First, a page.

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South-east Queensland busways are a fast, frequent and reliable public transport solution. The busways are dedicated corridors that ease congestion on the roads by separating buses from general road traffic.


Brisbane city: south-east, eastern, inner northern and northern busways.


To improve safety, efficiency and reliability for commuters travelling by bus in the inner Brisbane suburbs.

Metropolitan Region

Project info

South-east Busway

The South-east Busway was the first of a series of busway networks to be developed in south-east Queensland.

The first section opened in September 2000 between the CBD and Woolloongabba to coincide with the first match of the Olympic Games Football Tournament at the Gabba. The second section between Woolloongabba and Eight Mile Plains opened in April 2001.

The South-east Busway extension between Eight Mile Plains and Rochedale (School Road), including provision for a future extension towards Springwood, is currently underway. Construction is expected to be completed mid-2014, weather permitting.

Eastern Busway

The $366 million section from the Eleanor Schonell Bridge at Dutton Park to the South-east Busway at Buranda opened in August 2009. The busway included 2 new stations at the Princess Alexandra Hospital and Boggo Road, a bus stop at Dutton Park and Australia’s longest busway tunnel.

The most recently completed section of the Eastern Busway opened in August 2011 and delivers an extra 1.05km between Buranda and Main Avenue, Coorparoo. This $465 million section included 2 new busway stations at Stones Corner and Langlands Park and saves commuters up to 8 minutes on bus trips into the city.

Planning for the ultimate Eastern Busway between Main Avenue, Coorparoo and Capalaba is currently being revised, with further stages subject to funding and government priorities.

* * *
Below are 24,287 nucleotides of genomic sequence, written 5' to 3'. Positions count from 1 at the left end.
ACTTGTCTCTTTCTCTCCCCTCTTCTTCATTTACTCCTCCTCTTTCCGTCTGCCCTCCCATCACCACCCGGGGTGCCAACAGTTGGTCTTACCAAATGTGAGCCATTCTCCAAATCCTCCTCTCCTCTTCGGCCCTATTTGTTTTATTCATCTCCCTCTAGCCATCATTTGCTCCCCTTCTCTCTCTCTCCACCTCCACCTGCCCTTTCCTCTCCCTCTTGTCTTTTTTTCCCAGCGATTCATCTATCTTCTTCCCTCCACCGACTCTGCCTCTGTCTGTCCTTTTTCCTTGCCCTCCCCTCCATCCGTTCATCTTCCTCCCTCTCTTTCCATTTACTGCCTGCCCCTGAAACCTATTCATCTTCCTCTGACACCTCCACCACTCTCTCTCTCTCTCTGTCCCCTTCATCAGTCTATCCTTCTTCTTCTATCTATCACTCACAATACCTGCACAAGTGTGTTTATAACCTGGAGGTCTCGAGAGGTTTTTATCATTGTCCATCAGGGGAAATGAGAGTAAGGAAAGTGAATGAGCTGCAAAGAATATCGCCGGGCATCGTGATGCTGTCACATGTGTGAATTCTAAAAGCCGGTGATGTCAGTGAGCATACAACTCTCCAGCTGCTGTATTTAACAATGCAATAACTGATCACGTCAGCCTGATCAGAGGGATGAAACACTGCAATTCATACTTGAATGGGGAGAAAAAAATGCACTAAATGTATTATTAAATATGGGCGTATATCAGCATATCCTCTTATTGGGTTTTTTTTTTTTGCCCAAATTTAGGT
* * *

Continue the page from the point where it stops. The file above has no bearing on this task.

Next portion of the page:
The department is looking at developing cost-effective short and medium term options along Old Cleveland Road, including on-road bus priority.

Inner Northern Busway

The Inner Northern Busway links Queen Street in the Brisbane CBD to the Royal Children’s Hospital in Herston, with stations at King George Square, Roma Street, Normanby and the Kelvin Grove campus of the Queensland University of Technology. The $493 million busway was completed in May 2008.

Northern Busway

The Northern Busway connects to the Inner Northern Busway at Herston. An extra 1.2km of busway between the Royal Children’s Hospital and Windsor was completed in August 2009. This $198m project included a new busway station at the Royal Brisbane Women’s Hospital.

An extra 3km of busway between Windsor and Kedron opened in June 2012. This section of the busway was delivered along with Airport Link and includes 2 new busway stations at Lutwyche and Kedron.

The department is currently revising the long-term planning for a busway between Kedron and Bracken Ridge and is looking at other cost-effective and deliverable options for public transport within the Gympie Road corridor.

Last updated
31 January 2015